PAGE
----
Treasure... painting from John

Mona Lisa's, one of our favorite restaurants in Eau Claire had this painting on its wall in the dining room. I'd try to get a table where I could see and admire it while we ate. Apparently I would always comment on that painting. It is large, probably 3' x 7'.

The painting reminds me of my Mom and Dad and how they would sometimes fall asleep watching TV, just like the 2 people in the painting.

Every Fall Lisa from Mona Lisa's has a Wine and Art Sale. I went down and got some wine and checked just in case this painting was in the sale. It wasn't.

And low and behold on December 24th of that year as I was putting finishing touches on Christmas the doorbell rang and there was Lisa with this painting. Months before John had talked her into selling this painting to him for me.

I have such a wonderful husband. And he buys such good gifts.


I wanted this back in the 60s when it first came out. It was reissued a couple years ago and I finally bought it. I never had the right place for it in Eau Claire but am enjoying it a lot in my Madison office.

Designed by Dorothee Becker, 1969

Uten.Silo is one of the best-known plastic designs of the late 1960s. Today, this colorful wall tidy is a veritable design icon and a true-to-the-original version of the product has now been reissued by Vitra Design Museum.

At the end of the 1960s plastic was on its way to becoming one of the dominant design materials. In Italy designers such as Joe Colombo and Vico Magistretti designed bright and cheerful furniture, luminaires and consumer goods for innovative manufacturers such as Artemide and Kartell. With Bofinger Chair and Panton Chair the first seats made entirely of plastic appeared. At the same time in Munich Ingo Maurer, who had already attracted attention with his "Bulb" luminaire, launched a plastic wall tidy which created quite a stir --Uten.Silo.

Uten.Silo was designed by Maurer's wife, Dorothee Becker. With its differently-shaped and sized pockets, its metal hooks and clips Uten.Silo organizes offices, kitchens, bathrooms and children's rooms. The tension between industrial precision and playful variety, between logical organization and humorous design makes Uten.Silo a highly functional design which also allows plastic to be put to a sensible use.

It is kind of weird but I will always take plastic over wood. And John and I joke that I never saw a piece of wood that I didn't want to paint. Uten.silo also comes in black and white. And it comes in a smaller size too. Buy why go small when you can go big. Andy why go black or white when you can go red.

Treasure... Nita's chairs...

I love mid century classic furniture. And back then spaces were smaller so the furniture was also. This is really good because our next stop will be a condo and this small well designed furniture will work really well. This is the Bertoia Diamond Lounge Chair it is missing the little leather cushion. But is very comfortable without it. This chair is part of a collection called Nita's chairs.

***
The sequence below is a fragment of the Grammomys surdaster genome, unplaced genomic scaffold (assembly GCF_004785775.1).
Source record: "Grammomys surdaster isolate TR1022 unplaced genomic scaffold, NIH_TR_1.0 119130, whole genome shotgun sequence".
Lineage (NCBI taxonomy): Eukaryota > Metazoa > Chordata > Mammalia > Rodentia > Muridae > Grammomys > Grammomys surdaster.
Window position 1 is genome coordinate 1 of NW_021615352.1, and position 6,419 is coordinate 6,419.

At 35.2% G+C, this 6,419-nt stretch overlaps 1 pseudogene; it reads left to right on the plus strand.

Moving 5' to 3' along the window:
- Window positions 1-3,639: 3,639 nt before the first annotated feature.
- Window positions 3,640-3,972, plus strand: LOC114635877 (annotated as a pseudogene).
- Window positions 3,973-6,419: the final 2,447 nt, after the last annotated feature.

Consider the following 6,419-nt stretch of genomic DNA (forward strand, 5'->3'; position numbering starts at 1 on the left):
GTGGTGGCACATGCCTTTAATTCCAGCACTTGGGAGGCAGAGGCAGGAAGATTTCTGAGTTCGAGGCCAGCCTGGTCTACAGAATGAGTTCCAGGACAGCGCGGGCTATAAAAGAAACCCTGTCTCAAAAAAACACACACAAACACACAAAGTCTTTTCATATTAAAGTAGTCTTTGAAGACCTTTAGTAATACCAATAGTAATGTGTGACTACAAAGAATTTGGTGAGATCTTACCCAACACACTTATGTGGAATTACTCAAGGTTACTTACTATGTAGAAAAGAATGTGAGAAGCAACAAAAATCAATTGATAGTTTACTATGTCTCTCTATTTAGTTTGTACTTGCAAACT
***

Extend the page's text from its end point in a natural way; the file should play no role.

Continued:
Some info... Harry Bertoia first met Florence Knoll Bassett (then Florence Schust) at Cranbrook Academy of Art. Years later, the Italian-born designer was invited to work for Florence and her husband, Hans Knoll. Knowing they were working with an artist, the Knolls gave Bertoia the freedom to work on whatever suited him. The result was the Bertoia Seating Collection (1952). Featuring a delicate filigreed appearance that's supremely strong, these airy seats are sculpted out of steel rods. In his art, Bertoia experimented with open forms and metal work, and these chairs were an extension of that work. "If you look at the chairs, they are mainly made of air, like sculpture," said Bertoia. "Space passes through them."

I actually have 3, yes 3 of these fabulous chairs. 2 like the one pictured and a smaller chair without the winged look. Mine are black but you can now get them in chrome. I like the black much better. And these are called Nita's chairs because they were Nita's chairs. I feel honored to have them. Of course that makes me think of her. In a fire I would take these over the photo albums. It's my wedding ring, my computer, these chairs.

Vintage Treasure

Marion Reese my boss at Seiferts many, many years ago gave me this for Christmas. It was already old then and now I have had this for probably 25 years. It's just this sweet little ceramic piece that moves around the house and always reminds me of her. The paint is rubbed off on the inside. We speculated that someone had used it for an ashtray.

Vintage Treasure

This is something I saw once in a Martha Stewart magazine. Buy vintage glass frogs to hold pens and pencils. It is something I watch for when we are in antique stores. Not all of these work though. You need to find the ones where the pens stand upright. Some of these have holes that are on an angle and the pens tip out.

I've given a couple of these as gifts.

This week's treasure...

This week's treasure comes from Paris from the foot of the Eiffel Tower. I like things that light up. And here you see 3 shots of it in different color created by the Christmas type lights in the base. The base is icky cheap plastic but the Tour Eiffel is actually etched glass, go figure. In our 5 days there we were too busy to do any shopping so I am glad I did acquire this. It sits on my desk and is nice to have on a grey day like today.

This week's treasure...

My friend Janette gave me this after I saw it at her house and could not contain myself. I like numbers, I like graphics and it is all rolled into one in this vintage calendar gadget. To change the day you flip the globe. You then can also change the month and the day of the week. And this one comes with a sticker with an Indian on it and it says Falls City, Nebraska. Does it get any better than that?

Thanks again Janette!

And this sits in my bathroom on the counter next to my Eiffel Tower soap dispenser.